Database Normalization - Page 2

March 22, 2002


So, now our data can go in table format, but there are still some problems with it. We store the information that code 1023 refers to the Madagascar travel site 3 times! Besides the waste of space, there is another serious problem. Look carefully at the data below.

employee_project table

Project number Project name Employee number Employee name Rate category Hourly rate
1023 Madagascar travel site 11 Vincent Radebe A $60
1023 Madagascar travel site 12 Pauline James B $50
1023 Madagascat travel site 16 Charles Ramoraz C $40
1056 Online estate agency 11 Vincent Radebe A $60
1056 Online estate agency 17 Monique Williams B $50

Did you notice anything strange in the data above? Congratulations if you did! Madagascar is misspelt in the 3rd record. Now imagine trying to spot this error in a table with thousands of records! By using the structure above, the chances of the data being corrupted increases drastically.

The solution is simply to take out the duplication. What we are doing formally is looking for partial dependencies, ie fields that are dependent on a part of a key, and not the entire key. Since both project number and employee number make up the key, we look for fields that are dependent only on project number, or on employee number.

We identify two fields. Project name is dependent on project number only (employee_number is irrelevant in determining project name), and the same applies to employee name, hourly rate and rate category, which are dependent on employee number. So, we take out these fields, as follows:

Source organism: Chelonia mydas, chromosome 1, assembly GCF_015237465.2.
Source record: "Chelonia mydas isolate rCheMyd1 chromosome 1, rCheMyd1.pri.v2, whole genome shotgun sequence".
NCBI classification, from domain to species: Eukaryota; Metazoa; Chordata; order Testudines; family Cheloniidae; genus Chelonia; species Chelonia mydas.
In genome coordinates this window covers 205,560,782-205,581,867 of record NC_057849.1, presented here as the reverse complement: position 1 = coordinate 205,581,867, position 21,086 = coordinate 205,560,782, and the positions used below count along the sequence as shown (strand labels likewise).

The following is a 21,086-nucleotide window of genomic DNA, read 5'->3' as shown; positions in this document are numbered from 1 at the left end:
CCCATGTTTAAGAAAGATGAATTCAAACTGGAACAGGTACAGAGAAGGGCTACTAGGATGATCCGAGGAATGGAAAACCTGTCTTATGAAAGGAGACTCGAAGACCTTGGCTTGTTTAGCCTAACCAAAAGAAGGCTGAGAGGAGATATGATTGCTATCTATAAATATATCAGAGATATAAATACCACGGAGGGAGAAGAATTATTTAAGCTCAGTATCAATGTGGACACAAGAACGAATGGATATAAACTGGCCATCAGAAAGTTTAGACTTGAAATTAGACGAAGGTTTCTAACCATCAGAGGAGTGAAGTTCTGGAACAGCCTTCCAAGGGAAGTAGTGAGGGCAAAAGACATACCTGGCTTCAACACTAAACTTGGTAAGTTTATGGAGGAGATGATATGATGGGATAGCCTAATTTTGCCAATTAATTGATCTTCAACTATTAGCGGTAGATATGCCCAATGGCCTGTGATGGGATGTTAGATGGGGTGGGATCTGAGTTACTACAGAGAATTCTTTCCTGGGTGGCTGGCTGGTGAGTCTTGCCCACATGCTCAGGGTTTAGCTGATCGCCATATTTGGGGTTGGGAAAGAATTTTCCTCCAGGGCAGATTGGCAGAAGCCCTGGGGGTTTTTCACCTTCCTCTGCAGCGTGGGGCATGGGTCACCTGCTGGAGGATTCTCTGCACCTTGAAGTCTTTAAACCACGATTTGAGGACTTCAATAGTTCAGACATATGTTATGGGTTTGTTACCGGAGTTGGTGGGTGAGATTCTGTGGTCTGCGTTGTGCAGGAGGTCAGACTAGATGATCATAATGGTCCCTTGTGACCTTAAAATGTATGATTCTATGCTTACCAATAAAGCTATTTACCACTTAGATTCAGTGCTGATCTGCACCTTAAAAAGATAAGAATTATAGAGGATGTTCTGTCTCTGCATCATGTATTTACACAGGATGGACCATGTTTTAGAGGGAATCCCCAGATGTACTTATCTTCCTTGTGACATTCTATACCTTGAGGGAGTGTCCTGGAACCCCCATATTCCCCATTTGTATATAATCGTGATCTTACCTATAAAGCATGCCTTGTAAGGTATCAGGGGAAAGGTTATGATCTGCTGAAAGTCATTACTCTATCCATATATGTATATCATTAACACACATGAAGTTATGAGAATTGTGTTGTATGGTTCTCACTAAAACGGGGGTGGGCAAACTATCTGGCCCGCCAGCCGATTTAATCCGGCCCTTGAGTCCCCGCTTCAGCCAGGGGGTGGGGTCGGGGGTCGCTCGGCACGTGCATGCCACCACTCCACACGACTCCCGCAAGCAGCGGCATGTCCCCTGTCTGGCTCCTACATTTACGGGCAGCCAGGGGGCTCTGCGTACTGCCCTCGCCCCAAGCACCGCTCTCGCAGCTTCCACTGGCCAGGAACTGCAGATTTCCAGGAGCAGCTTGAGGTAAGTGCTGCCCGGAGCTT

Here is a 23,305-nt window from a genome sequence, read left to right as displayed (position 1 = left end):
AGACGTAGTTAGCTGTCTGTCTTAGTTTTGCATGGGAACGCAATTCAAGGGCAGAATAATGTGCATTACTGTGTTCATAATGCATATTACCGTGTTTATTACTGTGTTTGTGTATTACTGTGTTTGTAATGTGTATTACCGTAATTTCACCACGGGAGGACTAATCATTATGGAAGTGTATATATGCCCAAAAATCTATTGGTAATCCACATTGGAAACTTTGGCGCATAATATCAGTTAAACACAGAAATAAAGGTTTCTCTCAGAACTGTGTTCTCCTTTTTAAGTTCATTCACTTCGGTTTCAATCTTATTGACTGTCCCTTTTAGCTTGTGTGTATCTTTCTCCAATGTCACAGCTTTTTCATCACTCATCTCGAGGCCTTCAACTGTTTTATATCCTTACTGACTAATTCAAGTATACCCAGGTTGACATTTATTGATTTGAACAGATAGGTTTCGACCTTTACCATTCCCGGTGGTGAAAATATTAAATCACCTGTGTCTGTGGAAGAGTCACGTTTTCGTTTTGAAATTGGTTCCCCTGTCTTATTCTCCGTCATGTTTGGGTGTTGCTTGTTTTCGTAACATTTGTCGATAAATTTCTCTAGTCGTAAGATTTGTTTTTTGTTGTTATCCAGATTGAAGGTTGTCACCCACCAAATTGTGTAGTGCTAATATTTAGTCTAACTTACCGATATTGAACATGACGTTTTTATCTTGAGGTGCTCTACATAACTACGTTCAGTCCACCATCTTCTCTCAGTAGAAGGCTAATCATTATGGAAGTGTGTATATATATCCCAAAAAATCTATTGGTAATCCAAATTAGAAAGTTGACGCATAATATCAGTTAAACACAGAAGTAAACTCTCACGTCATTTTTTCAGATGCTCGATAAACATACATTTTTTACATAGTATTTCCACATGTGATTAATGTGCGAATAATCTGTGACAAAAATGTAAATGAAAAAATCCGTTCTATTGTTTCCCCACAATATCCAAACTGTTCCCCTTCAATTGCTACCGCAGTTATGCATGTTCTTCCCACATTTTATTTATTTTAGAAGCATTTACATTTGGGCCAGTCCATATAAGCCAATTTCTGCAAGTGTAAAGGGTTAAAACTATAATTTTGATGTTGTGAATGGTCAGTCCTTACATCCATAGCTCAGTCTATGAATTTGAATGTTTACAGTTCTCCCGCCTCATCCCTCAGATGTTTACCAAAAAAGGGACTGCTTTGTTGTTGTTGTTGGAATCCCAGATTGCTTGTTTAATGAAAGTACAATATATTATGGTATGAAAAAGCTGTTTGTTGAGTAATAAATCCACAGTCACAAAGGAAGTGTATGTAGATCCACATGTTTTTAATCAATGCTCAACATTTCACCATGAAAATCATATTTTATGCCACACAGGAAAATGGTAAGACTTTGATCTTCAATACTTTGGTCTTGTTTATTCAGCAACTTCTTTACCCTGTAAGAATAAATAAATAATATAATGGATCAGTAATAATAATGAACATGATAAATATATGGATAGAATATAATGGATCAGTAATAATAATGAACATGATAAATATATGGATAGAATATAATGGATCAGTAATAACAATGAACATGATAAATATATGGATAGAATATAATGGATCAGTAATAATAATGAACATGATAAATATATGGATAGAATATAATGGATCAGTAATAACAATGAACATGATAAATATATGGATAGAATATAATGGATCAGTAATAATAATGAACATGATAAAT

employee_project table

Project number Employee number
1023 11
1023 12
1023 16
1056 11
1056 17

Clearly we can't simply take out the data and leave it out of our database. We take it out, and put it into a new table, consisting of the field that has the partial dependency, and the field it is dependent on. So, we identified employee name, hourly rate and rate category as being dependent on employee number. The new table will consist of employee number as a key, and employee name, rate category and hourly rate, as follows:

Employee table

Employee number Employee name Rate category Hourly rate
11 Vincent Radebe A $60
12 Pauline James B $50
16 Charles Ramoraz C $40
17 Monique Williams B $50

And the same for the project data.

Project table

Project number Project name
1023 Madagascar travel site
1056 Online estate agency

Note the reduction of duplication. The text "Madagascar travel site" is stored once only, not for each occurrence of an employee working on that project. The link is made through the key, the project number. Obviously there is no way to remove the duplication of this number without losing the relation altogether, but it is far more efficient storing a short number repeatedly, than a large piece of text.


Database Normalization: Part 3


 » See All Articles by Columnist Ian Gilfillan








The Network for Technology Professionals

Search:

About Internet.com

Legal Notices, Licensing, Permissions, Privacy Policy.
Advertise | Newsletters | E-mail Offers